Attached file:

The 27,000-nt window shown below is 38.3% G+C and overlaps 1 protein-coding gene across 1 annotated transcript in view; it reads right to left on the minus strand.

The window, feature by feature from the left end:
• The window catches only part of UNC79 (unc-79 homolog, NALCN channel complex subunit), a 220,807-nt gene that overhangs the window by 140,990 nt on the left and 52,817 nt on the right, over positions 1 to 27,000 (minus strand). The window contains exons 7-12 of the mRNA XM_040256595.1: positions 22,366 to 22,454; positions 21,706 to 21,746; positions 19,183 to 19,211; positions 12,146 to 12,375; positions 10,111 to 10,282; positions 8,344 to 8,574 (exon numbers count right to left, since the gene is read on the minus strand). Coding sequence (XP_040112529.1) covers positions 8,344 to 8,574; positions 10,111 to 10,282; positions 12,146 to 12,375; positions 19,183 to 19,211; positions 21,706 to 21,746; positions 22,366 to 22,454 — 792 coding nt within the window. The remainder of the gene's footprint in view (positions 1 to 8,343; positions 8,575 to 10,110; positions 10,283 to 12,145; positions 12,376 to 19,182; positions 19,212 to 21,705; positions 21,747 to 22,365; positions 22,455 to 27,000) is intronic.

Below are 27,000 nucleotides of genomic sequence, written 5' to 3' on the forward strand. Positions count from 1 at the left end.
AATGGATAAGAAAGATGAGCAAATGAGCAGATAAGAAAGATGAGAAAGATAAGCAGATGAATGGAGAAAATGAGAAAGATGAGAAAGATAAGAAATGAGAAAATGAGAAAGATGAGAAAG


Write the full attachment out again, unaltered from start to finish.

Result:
The 27,000-nt window shown below is 38.3% G+C and overlaps 1 protein-coding gene across 1 annotated transcript in view; it reads right to left on the minus strand.

The window, feature by feature from the left end:
• The window catches only part of UNC79 (unc-79 homolog, NALCN channel complex subunit), a 220,807-nt gene that overhangs the window by 140,990 nt on the left and 52,817 nt on the right, over positions 1 to 27,000 (minus strand). The window contains exons 7-12 of the mRNA XM_040256595.1: positions 22,366 to 22,454; positions 21,706 to 21,746; positions 19,183 to 19,211; positions 12,146 to 12,375; positions 10,111 to 10,282; positions 8,344 to 8,574 (exon numbers count right to left, since the gene is read on the minus strand). Coding sequence (XP_040112529.1) covers positions 8,344 to 8,574; positions 10,111 to 10,282; positions 12,146 to 12,375; positions 19,183 to 19,211; positions 21,706 to 21,746; positions 22,366 to 22,454 — 792 coding nt within the window. The remainder of the gene's footprint in view (positions 1 to 8,343; positions 8,575 to 10,110; positions 10,283 to 12,145; positions 12,376 to 19,182; positions 19,212 to 21,705; positions 21,747 to 22,365; positions 22,455 to 27,000) is intronic.

Below are 27,000 nucleotides of genomic sequence, written 5' to 3' on the forward strand. Positions count from 1 at the left end.
AATGGATAAGAAAGATGAGCAAATGAGCAGATAAGAAAGATGAGAAAGATAAGCAGATGAATGGAGAAAATGAGAAAGATGAGAAAGATAAGAAATGAGAAAATGAGAAAGATGAGAAAG